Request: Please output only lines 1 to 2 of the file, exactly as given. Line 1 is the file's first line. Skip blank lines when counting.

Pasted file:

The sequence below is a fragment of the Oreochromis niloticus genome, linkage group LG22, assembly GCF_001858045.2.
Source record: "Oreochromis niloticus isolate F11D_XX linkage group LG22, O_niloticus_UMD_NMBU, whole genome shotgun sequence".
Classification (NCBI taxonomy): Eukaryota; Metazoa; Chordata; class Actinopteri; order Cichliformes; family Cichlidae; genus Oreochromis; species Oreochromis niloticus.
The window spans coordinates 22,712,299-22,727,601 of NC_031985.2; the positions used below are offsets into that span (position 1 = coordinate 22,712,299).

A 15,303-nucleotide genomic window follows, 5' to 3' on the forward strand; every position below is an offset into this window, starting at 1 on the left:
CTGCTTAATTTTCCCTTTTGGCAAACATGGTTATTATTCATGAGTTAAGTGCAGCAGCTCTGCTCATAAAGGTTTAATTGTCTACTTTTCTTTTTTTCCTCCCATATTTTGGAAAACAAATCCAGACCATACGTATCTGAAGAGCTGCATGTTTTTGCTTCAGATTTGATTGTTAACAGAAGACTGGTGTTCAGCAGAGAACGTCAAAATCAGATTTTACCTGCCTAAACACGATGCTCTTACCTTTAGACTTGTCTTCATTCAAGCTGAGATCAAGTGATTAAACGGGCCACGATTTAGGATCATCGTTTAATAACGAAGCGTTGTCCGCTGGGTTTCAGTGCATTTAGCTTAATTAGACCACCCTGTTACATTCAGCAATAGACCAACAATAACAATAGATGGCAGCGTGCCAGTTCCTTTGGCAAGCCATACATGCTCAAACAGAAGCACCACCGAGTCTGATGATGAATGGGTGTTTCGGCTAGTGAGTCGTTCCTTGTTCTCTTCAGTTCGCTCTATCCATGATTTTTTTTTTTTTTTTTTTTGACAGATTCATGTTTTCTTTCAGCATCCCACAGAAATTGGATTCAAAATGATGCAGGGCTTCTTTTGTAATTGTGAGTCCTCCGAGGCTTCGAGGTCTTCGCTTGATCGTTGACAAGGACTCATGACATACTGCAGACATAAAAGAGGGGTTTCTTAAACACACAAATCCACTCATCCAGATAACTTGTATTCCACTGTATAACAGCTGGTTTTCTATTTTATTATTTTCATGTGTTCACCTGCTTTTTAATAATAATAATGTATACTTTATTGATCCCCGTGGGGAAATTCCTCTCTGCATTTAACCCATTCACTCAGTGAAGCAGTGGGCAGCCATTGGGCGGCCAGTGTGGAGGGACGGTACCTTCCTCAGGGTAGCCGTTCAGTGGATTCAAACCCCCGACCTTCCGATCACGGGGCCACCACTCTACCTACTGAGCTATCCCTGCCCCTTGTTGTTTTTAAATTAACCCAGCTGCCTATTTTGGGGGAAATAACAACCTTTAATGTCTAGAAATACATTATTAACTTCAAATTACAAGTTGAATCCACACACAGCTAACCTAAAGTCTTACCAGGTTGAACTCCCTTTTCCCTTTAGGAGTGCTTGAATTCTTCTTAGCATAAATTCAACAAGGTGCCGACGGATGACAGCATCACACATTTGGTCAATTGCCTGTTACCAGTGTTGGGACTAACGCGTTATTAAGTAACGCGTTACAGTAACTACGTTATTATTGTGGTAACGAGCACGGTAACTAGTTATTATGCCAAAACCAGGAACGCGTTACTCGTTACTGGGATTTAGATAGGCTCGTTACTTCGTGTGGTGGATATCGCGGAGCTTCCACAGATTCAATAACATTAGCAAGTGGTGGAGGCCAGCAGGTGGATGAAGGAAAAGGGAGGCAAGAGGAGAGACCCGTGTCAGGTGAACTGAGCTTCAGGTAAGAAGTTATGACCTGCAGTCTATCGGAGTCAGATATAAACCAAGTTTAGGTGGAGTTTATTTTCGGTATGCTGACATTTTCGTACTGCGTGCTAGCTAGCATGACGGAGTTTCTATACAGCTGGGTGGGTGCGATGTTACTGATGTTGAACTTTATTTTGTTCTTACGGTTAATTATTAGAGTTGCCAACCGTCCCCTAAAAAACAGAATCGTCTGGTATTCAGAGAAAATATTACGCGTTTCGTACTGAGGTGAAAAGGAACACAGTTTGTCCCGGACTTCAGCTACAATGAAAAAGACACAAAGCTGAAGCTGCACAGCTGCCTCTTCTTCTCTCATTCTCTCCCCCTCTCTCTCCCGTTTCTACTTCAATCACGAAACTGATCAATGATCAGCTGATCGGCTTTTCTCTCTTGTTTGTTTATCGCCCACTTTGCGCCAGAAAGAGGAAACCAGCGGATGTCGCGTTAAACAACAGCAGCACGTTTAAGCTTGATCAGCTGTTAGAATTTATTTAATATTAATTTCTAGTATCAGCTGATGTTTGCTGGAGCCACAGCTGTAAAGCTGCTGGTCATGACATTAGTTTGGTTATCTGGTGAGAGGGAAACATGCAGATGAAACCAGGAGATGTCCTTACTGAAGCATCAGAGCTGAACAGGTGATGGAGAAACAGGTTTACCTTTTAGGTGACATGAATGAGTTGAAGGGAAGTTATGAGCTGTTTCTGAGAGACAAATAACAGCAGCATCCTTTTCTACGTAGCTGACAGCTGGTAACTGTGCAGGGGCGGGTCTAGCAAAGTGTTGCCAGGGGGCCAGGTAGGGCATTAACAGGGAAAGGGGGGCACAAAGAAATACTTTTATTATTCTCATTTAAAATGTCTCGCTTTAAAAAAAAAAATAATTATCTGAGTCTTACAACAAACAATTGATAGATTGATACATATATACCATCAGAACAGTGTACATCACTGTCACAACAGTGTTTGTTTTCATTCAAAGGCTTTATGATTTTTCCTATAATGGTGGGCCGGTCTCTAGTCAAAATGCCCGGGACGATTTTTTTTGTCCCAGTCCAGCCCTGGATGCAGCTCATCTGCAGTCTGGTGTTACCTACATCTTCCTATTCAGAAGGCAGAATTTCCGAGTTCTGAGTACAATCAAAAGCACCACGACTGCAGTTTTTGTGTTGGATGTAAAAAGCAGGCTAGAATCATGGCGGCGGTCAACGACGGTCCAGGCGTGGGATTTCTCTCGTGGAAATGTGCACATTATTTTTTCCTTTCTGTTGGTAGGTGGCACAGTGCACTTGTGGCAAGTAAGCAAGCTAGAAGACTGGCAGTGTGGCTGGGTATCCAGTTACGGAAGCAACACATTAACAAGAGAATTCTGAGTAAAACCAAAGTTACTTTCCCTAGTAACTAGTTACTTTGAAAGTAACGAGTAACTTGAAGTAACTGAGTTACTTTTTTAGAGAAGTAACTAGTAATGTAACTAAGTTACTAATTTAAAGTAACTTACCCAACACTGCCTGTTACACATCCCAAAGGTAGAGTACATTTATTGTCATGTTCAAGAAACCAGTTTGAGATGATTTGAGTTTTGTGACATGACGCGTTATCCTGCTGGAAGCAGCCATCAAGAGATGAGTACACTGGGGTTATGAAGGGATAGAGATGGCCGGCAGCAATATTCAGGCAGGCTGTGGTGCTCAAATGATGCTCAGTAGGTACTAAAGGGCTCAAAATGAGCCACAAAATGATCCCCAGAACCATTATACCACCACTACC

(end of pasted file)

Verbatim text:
The sequence below is a fragment of the Oreochromis niloticus genome, linkage group LG22, assembly GCF_001858045.2.
Source record: "Oreochromis niloticus isolate F11D_XX linkage group LG22, O_niloticus_UMD_NMBU, whole genome shotgun sequence".